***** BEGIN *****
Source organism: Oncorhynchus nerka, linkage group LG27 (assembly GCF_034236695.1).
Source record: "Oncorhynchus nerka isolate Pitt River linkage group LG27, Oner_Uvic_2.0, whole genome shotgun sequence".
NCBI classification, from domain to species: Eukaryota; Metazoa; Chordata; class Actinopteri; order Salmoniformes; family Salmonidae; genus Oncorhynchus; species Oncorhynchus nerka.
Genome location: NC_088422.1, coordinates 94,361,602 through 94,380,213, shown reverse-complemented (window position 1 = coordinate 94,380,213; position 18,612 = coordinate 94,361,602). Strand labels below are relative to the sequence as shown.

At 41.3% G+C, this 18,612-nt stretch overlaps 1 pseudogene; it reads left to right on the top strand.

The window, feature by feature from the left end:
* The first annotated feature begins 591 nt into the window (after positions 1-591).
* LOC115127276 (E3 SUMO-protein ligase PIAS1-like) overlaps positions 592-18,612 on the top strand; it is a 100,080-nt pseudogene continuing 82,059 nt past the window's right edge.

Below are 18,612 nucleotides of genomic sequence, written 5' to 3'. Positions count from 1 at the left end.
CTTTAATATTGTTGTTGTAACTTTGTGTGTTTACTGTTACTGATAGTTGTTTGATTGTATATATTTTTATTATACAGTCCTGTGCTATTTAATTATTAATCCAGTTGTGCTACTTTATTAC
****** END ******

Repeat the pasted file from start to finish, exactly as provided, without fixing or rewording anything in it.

Source organism: Oncorhynchus nerka, linkage group LG27 (assembly GCF_034236695.1).
Source record: "Oncorhynchus nerka isolate Pitt River linkage group LG27, Oner_Uvic_2.0, whole genome shotgun sequence".
NCBI classification, from domain to species: Eukaryota; Metazoa; Chordata; class Actinopteri; order Salmoniformes; family Salmonidae; genus Oncorhynchus; species Oncorhynchus nerka.
Genome location: NC_088422.1, coordinates 94,361,602 through 94,380,213, shown reverse-complemented (window position 1 = coordinate 94,380,213; position 18,612 = coordinate 94,361,602). Strand labels below are relative to the sequence as shown.

At 41.3% G+C, this 18,612-nt stretch overlaps 1 pseudogene; it reads left to right on the top strand.

The window, feature by feature from the left end:
* The first annotated feature begins 591 nt into the window (after positions 1-591).
* LOC115127276 (E3 SUMO-protein ligase PIAS1-like) overlaps positions 592-18,612 on the top strand; it is a 100,080-nt pseudogene continuing 82,059 nt past the window's right edge.

Below are 18,612 nucleotides of genomic sequence, written 5' to 3'. Positions count from 1 at the left end.
CTTTAATATTGTTGTTGTAACTTTGTGTGTTTACTGTTACTGATAGTTGTTTGATTGTATATATTTTTATTATACAGTCCTGTGCTATTTAATTATTAATCCAGTTGTGCTACTTTATTAC